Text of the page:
Ladybird, Ladybird: unravelling the story of an alien invader

Published: 1 July 2009 at 14:22

Scientists join forces to protect over 1000 ladybird species which are at risk

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Scientists from Anglia Ruskin University, University of Cambridge and Centre for Ecology & Hydrology (CEH) have been collaborating to monitor the spread and impact of the invasive harlequin ladybird, Harmonia axyridis, since its arrival in Britain in 2004.  Now they have the opportunity to explain their work at the prestigious Royal Society Summer Exhibition – the science show of the year – taking place from Tuesday 30 June to Saturday 4 July 2009 (see for details).

Using stringent and imaginative experiments, the research team, together with further collaborators at Rothamsted Research and Hull University, are exploring their prediction that over 1000 species in Britain are at risk from the harlequin, and how it might be controlled.

“Invasive alien species are one of the greatest threats to global biodiversity”

says Dr Remy Ware from the University of Cambridge. 

“Using data from the Harlequin and UK Ladybird Surveys, we have a unique opportunity to study the early establishment, spread and adaptation of an invasive species.”

The harlequin is a voracious predator and while it mainly feeds on pest insects such as aphids (greenfly), it is also known to feed on other insects, including various ladybird species. 

There is therefore great concern over negative impacts on native ladybirds. Anglia Ruskin has had a major role in the project since the start, with Dr Helen Roy (now Centre for Ecology and Hydrology) and the late Professor Mike Majerus (University of Cambridge) founding the Harlequin Ladybird Survey.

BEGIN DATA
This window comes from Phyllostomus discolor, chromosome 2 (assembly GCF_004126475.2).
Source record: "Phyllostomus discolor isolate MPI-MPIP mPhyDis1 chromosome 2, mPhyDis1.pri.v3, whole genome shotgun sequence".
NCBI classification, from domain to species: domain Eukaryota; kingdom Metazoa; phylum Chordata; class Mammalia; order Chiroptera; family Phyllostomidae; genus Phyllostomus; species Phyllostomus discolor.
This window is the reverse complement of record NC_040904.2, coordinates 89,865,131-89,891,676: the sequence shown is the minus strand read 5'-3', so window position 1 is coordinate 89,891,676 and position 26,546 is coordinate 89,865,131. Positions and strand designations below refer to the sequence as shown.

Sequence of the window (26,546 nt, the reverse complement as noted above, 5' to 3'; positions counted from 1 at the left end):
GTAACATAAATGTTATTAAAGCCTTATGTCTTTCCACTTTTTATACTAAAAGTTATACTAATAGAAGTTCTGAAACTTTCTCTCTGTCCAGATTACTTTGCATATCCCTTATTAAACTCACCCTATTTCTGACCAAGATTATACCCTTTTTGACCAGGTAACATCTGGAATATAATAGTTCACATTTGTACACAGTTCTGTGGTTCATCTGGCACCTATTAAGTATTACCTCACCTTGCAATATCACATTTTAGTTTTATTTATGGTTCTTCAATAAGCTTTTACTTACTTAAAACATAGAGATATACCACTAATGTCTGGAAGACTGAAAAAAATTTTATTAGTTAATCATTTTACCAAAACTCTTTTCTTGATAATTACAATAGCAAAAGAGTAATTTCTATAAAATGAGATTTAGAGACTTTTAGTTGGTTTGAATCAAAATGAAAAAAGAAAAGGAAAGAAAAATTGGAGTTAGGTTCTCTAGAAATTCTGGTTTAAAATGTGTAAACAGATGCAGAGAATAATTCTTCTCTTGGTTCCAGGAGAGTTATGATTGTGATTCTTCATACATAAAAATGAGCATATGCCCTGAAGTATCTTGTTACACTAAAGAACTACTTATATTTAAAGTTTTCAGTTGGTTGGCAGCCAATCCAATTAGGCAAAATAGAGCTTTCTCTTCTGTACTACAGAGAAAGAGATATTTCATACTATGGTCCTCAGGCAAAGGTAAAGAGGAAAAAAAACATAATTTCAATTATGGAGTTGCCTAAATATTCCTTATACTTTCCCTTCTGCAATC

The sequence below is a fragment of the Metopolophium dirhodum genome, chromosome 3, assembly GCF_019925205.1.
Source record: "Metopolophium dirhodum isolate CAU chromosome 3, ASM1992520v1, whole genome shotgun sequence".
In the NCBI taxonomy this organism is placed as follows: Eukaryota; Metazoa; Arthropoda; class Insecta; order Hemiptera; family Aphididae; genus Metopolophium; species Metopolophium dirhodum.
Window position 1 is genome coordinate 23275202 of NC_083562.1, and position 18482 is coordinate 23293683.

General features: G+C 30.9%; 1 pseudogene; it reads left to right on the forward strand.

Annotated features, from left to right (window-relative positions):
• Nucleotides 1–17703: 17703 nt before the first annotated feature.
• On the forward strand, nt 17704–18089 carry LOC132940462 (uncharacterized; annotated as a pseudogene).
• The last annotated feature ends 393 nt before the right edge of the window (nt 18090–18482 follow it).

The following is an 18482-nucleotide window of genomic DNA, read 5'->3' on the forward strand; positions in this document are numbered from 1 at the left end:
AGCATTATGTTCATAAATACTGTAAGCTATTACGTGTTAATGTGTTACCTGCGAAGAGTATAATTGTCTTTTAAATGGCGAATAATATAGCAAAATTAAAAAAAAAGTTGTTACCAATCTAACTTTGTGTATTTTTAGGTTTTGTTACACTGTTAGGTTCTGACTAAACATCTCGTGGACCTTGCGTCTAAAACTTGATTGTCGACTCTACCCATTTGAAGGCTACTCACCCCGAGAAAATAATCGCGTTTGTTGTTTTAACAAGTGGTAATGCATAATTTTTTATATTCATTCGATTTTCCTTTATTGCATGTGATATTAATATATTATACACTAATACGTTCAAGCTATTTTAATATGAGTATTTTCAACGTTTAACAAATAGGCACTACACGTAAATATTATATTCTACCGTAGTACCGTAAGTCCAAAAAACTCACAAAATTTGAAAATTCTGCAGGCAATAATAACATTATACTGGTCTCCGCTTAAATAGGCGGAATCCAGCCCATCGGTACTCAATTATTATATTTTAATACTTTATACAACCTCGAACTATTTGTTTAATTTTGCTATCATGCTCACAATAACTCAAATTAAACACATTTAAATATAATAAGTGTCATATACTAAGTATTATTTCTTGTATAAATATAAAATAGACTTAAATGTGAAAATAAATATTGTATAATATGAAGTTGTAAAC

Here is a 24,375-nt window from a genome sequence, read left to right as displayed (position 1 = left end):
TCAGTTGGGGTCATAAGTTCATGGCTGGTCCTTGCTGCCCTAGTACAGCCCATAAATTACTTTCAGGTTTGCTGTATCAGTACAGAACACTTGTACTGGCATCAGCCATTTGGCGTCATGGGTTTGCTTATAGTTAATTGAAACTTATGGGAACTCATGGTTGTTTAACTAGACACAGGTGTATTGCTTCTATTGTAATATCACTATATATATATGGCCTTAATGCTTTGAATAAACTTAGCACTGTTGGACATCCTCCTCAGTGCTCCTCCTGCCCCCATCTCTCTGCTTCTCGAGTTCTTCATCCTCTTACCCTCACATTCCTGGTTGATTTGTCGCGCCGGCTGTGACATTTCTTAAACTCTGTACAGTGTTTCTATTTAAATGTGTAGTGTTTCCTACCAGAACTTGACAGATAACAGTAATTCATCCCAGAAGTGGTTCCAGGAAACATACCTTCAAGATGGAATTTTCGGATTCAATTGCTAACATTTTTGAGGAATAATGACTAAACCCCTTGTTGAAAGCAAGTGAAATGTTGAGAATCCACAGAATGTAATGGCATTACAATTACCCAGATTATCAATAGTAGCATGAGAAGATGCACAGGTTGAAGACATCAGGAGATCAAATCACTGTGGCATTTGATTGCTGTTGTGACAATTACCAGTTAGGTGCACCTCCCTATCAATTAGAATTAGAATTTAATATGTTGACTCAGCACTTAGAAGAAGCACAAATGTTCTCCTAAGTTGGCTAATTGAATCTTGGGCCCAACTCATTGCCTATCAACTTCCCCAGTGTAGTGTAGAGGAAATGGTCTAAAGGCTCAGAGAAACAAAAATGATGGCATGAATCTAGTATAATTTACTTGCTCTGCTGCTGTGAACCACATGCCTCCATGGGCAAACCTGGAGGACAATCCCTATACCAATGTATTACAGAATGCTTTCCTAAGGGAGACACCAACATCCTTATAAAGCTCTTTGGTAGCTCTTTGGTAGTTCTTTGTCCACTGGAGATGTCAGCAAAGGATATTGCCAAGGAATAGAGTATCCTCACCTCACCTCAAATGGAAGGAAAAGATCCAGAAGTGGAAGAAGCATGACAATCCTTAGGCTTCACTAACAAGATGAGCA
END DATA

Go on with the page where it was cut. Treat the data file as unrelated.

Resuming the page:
Now Peter Brown, Dr Alison Thomas and Styliana Philippou, all from the Department of Life Sciences at Anglia Ruskin, and Dr Ware, are working on a project to determine and quantify predation levels on native ladybirds in the wild, using genetic techniques. The Polymerase Chain Reaction (PCR) is a method for making many copies of a specific DNA sequence and allows the scientists to detect and identify what has been eaten by a harlequin ladybird, by analysing prey DNA present in the harlequin’s gut contents.

As Alison Thomas, lead scientist on this project, explains:

"This technique has great potential to identify what the harlequin ladybird is eating in the field."

Peter Brown, who is completing his PhD on the spread of the harlequin and its effects on native ladybirds, says:

“The harlequin is one of the fastest spreading insects in Europe and seems to be having a seriously negative effect on native ladybirds.  His data shows that generalist species such as the 2-spot, 7-spot and 14-spot ladybirds are faring worst.”

In the words of exhibit organiser Helen Roy:

“Anglia Ruskin University is contributing hugely to the success of this exhibition thanks to the enthusiasm of Pete Brown and Alison Thomas. They have driven this project since the outset and will continue to dedicate their time to it until our native ladybirds are finally protected from this aggressive invader.”

The exhibition is taking place at the Royal Society, 6-9 Carlton House Terrace, London, SW1Y 5AG. On the exhibition stand, you can learn how to distinguish harlequins from our native species, see harlequins behaving badly, get up close to them under the microscope, find out how scientists are trying to control the invasion and how you can help by catching the invasive bug.

For further information see and